Feldman's line: 1 inning, 0 runs, 1 hit, 0 walks, 0 strikeouts, 9 pitches (5 strikes)

Brandon Morrow came in for Reitsma. Blalock parachuted a single into shallow center. Wilkerson bunted on the first pitch to try and get aboard, but it went foul. Wilkerson was up 3-1 foul-tipped a full-count 94mph fastball into Burke's glove behind the plate. Laird took a 2-2 pitch down over the outside corner on the tenth pitch of the at-bat. Kinsler was ahead 3-1 and whiffed on a full-count fastball.

Morrow's line: 1 inning, 0 runs, 1 hit, 0 walks, 3 strikeouts, 25 pitches (16 strikes)

Gameball: Miguel Batista.
After his first start, it would have been pretty hard for Batista to do much worse. This was his second start, another one against a division rival, and he actually looked like a half-competent pitcher out there. I would have settled for Batista getting into the sixth and giving up four runs, but he did better than that here, getting into the seventh and giving up three runs. He gave up eight groundouts against seven flyouts, though two fly balls did leave the field of play. Two home runs could be a lot worse if there were a bunch of people on base, but he only walked one batter and gave up five hits, so the damage was minimal. With this start, Batista shaved 6.69 runs off his ERA, bringing it down to a pedestrian 8.74 after two outings as a Mariner. Will this be the best start he has as a Mariner? I hope it isn't, though part of me wants to say it might be. I'm hoping this is merely a solid Batista outing, maybe an 8.5 on a 10 scale. I haven't watched enough Miguel Batista outings to know what a vintage Batista outing is, but if it's like this one, it's not too bad. He obviously wasn't too flashy, but he got the job done -- I'll settle for that after five years of no Mariners in the playoffs.

Goat: Jose Vidro.
If I was eating something or enjoying a beverage during the Fox telecast when Willie Bloomquist introduced the Mariner lineup and intro'd Vidro as a career .300 hitter from both sides of the plate, I'd have spit out the food/drink of the moment as a result, even with that being true. Vidro last hit .300 in 2003, if anyone was wondering. He hit .300 for five straight seasons from 1999-2003. He might pan out with this team, he might not. One thing I do know is that I'm incredibly uncomfortable with the guy batting third. I'd bump him down to fifth, so one through five would be Ichiro/Beltre/Ibañez/Sexson/Vidro/Guillen, etc. It would satisfy Mike Hargrove's lefty/righty thing. One could look at the boxscore today and think I'm full of crap since Beltre went 2-for-4 with a homer and three RBIs today, but I doubt anyone out there is going to think Beltre will see more good pitches to hit if Vidro is hitting behind him as opposed to Ibañez. If Beltre warmed up and he gets intentionally walked to send a .143-hitting Vidro to the plate, how does that help the Mariners? Yes, I know it's only been seven games and I know Beltre's only hitting .192 himself.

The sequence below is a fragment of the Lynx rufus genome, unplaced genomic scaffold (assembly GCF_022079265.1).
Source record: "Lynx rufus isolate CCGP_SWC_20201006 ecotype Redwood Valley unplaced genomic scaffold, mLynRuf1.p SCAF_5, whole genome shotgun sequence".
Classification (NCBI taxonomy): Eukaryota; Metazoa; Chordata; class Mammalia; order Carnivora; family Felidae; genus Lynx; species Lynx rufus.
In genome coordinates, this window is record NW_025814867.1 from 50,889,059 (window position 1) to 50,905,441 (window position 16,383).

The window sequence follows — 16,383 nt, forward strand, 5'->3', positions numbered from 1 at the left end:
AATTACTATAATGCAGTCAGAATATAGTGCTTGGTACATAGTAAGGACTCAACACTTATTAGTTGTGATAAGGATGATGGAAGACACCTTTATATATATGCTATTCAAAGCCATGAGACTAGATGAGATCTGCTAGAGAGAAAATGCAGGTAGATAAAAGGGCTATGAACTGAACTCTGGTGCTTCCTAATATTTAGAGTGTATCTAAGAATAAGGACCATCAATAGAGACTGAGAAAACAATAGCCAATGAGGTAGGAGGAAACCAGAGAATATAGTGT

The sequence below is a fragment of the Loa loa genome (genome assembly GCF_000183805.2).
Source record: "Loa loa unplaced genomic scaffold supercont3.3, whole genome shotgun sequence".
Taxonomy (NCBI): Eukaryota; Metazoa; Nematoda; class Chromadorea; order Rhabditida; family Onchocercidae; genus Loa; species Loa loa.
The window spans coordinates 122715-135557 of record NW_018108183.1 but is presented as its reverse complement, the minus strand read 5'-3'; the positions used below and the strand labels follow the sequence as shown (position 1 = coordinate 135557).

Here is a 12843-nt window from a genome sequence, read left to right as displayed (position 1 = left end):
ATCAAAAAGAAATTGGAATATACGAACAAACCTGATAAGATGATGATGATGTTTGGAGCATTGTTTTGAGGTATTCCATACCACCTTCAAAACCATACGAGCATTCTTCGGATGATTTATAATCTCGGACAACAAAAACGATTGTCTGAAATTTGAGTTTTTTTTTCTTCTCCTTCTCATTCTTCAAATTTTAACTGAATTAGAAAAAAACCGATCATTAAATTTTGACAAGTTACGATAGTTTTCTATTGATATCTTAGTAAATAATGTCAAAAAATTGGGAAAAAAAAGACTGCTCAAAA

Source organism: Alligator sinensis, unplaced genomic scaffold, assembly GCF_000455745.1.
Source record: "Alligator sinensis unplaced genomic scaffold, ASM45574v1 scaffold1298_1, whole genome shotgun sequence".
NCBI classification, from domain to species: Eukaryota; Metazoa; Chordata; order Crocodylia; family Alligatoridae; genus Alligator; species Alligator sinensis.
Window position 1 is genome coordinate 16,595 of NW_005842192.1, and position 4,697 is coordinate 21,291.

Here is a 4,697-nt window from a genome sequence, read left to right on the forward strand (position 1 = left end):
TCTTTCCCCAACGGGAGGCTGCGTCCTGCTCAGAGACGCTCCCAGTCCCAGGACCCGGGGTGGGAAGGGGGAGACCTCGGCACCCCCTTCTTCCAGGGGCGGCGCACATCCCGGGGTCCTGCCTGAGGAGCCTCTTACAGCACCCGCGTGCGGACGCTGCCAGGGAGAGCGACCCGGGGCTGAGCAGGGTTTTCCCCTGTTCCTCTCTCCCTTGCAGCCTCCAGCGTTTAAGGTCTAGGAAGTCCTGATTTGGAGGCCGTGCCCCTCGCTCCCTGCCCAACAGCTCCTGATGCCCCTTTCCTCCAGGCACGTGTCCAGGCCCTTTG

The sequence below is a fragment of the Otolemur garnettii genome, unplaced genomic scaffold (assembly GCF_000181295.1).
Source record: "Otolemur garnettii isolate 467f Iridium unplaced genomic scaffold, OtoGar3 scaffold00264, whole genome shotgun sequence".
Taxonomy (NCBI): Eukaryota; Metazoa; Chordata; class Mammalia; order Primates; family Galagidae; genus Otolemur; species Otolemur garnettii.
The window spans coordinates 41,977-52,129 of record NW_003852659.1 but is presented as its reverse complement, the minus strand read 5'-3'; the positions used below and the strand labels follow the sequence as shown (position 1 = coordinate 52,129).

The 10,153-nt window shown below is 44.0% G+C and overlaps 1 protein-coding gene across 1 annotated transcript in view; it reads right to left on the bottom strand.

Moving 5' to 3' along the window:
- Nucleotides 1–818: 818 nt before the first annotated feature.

Yr W-L Pct GB Stk
2001 5-2 .714 -- W1
2000 4-3 .571 1 L1
2002 4-3 .571 1 W1
2003 4-3 .571 1 W2
2007 4-3 .571 1 W1
2005 3-4 .429 2 W1
2006 3-4 .429 2 L3
2004 1-6 .143 4 L1

Hey, I've got more time to rant today...

Multi-hit games in this one belonged to Adrian Beltre, who had a homer and a single to balloon his batting average to .192, and Jose Lopez, whose led off both the third and sixth innings with singles. The third inning, of course, ended up being a four-run inning thanks to the Rangers' defensive non-prowess. The Mariners' 8-9-1-2 hitters combined to go 6-for-16 with three RBIs (all Beltre's), one walk, and the quartet scored six of the Mariners' eight runs on the day. The two remaining runs scored on Jose Guillen's homer, which scored Richie Sexson. I don't know if the Rangers had a game plan to not let Sexson beat them or what, but he walked three times in his 0-for-1 game. Of course, if Sexson is walking three times, that means he isn't striking out three times. If he can pound the ball and manage to be more patient, that'd be great for everyone, though that of course depends on who's hitting behind him, and for this game, Guillen did crank the one homer. Also, big congratulations to Jamie Burke on his first Mariner hit, providing almost as much excitement as Rene Rivera has in his entire tenure as a Mariner.

I've already written about Batista above, so now I'll get to the bullpen. George Sherrill, Chris Reitsma, and Brandon Morrow pitched got the last seven outs of the game and gave up only one hit and one walk, striking out five. Reitsma's walk came with two out, so that could have been worse (i.e., leadoff), but two of his three outs came via the strikeout. Morrow gave up a leadoff single, but struck out the next three hitters he faced to end the game. I have to say that although I don't really agree with the fact that Morrow is with the big club right now, I actually like that Hargrove is using him in fairly low-stress situations so his confidence doesn't get shattered if he takes some lumps here and there. The only time he's really gotten touched up this season was in the pasting in Boston, where Jeff Weaver had already let the game get out of hand. Lastly, George Sherrill was going to come out to start the eighth, but Hargrove yanked him. I know Sherrill can go way more than one hitter, but Hargrove decided long ago that Sherrill is his current Paul Assenmacher, so Sherrill's kinda been typecast by his manager. At least he's doing well in the role.

McCarthy. Ramirez. Tomorrow.